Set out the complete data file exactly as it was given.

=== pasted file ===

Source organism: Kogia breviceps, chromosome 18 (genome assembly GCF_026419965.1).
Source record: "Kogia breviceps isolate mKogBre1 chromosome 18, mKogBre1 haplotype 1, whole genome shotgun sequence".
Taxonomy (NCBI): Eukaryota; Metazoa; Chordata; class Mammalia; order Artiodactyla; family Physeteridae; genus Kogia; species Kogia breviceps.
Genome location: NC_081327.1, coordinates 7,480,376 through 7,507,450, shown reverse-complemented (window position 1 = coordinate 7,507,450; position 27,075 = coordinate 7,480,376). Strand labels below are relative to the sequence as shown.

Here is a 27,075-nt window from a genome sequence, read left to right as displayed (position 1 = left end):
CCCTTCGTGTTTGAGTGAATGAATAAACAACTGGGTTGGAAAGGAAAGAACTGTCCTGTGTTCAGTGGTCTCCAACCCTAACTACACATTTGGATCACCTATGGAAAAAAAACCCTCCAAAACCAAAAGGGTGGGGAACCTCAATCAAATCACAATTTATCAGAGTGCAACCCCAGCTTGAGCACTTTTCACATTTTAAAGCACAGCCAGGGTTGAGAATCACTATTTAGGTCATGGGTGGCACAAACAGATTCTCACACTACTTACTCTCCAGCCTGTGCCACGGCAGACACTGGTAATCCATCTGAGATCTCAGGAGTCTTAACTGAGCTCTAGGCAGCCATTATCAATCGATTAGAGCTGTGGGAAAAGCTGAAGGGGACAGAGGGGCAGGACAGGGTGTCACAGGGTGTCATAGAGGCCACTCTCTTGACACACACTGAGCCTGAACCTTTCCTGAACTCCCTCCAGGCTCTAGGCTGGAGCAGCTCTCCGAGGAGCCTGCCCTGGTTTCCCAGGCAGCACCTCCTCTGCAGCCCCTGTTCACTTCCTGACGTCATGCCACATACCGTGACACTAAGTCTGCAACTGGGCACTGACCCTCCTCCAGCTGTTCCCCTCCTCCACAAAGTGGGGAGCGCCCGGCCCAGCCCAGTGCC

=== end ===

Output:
Source organism: Kogia breviceps, chromosome 18 (genome assembly GCF_026419965.1).
Source record: "Kogia breviceps isolate mKogBre1 chromosome 18, mKogBre1 haplotype 1, whole genome shotgun sequence".
Taxonomy (NCBI): Eukaryota; Metazoa; Chordata; class Mammalia; order Artiodactyla; family Physeteridae; genus Kogia; species Kogia breviceps.
Genome location: NC_081327.1, coordinates 7,480,376 through 7,507,450, shown reverse-complemented (window position 1 = coordinate 7,507,450; position 27,075 = coordinate 7,480,376). Strand labels below are relative to the sequence as shown.

Here is a 27,075-nt window from a genome sequence, read left to right as displayed (position 1 = left end):
CCCTTCGTGTTTGAGTGAATGAATAAACAACTGGGTTGGAAAGGAAAGAACTGTCCTGTGTTCAGTGGTCTCCAACCCTAACTACACATTTGGATCACCTATGGAAAAAAAACCCTCCAAAACCAAAAGGGTGGGGAACCTCAATCAAATCACAATTTATCAGAGTGCAACCCCAGCTTGAGCACTTTTCACATTTTAAAGCACAGCCAGGGTTGAGAATCACTATTTAGGTCATGGGTGGCACAAACAGATTCTCACACTACTTACTCTCCAGCCTGTGCCACGGCAGACACTGGTAATCCATCTGAGATCTCAGGAGTCTTAACTGAGCTCTAGGCAGCCATTATCAATCGATTAGAGCTGTGGGAAAAGCTGAAGGGGACAGAGGGGCAGGACAGGGTGTCACAGGGTGTCATAGAGGCCACTCTCTTGACACACACTGAGCCTGAACCTTTCCTGAACTCCCTCCAGGCTCTAGGCTGGAGCAGCTCTCCGAGGAGCCTGCCCTGGTTTCCCAGGCAGCACCTCCTCTGCAGCCCCTGTTCACTTCCTGACGTCATGCCACATACCGTGACACTAAGTCTGCAACTGGGCACTGACCCTCCTCCAGCTGTTCCCCTCCTCCACAAAGTGGGGAGCGCCCGGCCCAGCCCAGTGCC